Power and gender in the "new view" public schools

C. Cryss Brunner, Paul Schumaker

Research output: Contribution to journalArticlepeer-review

18 Scopus citations

Abstract

"Power over" (Involving social control and domination) is contrasted with "power to" (involving social production and collaboration). Three hypotheses drawn from feminist, democratic, and regime theories are developed and supported by ethnographic research: (a) women are more likely than men to understand power as social production, (b) social fragmentation and stronger forms of democracy in cities are encouraging the use of collaborative power, and (c) the application of collaborative power helps communities achieve policy goals.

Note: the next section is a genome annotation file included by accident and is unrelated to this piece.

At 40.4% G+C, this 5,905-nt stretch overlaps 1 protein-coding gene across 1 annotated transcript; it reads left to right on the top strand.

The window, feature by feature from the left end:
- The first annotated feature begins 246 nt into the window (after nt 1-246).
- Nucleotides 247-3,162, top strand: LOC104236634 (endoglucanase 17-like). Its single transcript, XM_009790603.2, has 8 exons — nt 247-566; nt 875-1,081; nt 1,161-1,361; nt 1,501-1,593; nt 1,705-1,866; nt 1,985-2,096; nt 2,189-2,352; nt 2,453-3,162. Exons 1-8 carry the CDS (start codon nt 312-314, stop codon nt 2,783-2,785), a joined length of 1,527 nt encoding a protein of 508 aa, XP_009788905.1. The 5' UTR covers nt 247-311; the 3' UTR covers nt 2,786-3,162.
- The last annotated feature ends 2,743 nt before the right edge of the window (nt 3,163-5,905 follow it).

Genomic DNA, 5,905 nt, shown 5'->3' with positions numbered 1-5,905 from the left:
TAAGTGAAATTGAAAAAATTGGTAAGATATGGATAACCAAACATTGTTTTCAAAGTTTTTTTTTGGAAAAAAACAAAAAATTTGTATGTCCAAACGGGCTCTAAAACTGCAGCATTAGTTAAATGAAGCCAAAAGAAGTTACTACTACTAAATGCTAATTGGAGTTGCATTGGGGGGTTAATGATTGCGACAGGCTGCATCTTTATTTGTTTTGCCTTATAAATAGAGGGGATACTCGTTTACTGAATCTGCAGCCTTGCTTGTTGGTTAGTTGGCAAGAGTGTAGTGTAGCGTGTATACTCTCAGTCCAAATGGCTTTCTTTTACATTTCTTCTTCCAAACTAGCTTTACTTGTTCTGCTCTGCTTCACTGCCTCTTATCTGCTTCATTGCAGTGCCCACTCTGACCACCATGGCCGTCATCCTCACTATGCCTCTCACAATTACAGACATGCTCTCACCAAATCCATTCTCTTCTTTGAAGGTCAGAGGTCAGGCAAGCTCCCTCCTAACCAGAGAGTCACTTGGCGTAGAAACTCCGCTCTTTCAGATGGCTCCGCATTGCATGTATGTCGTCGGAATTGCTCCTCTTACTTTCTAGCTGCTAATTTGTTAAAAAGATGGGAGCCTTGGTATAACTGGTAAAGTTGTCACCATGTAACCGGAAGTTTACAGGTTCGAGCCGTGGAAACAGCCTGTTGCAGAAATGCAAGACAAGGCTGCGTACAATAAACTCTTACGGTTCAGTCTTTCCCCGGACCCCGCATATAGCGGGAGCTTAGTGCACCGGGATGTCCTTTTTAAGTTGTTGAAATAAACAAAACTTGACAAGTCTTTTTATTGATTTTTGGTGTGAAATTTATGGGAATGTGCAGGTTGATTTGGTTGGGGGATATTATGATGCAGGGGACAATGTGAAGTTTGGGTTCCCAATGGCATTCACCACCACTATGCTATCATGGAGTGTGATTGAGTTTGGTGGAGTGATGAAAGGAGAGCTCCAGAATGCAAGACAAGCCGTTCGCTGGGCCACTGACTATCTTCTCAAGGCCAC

Original languageEnglish (US)
Pages (from-to)30-45
Number of pages16
JournalPolicy Studies Journal
Volume26
Issue number1
DOIs
StatePublished - 1998

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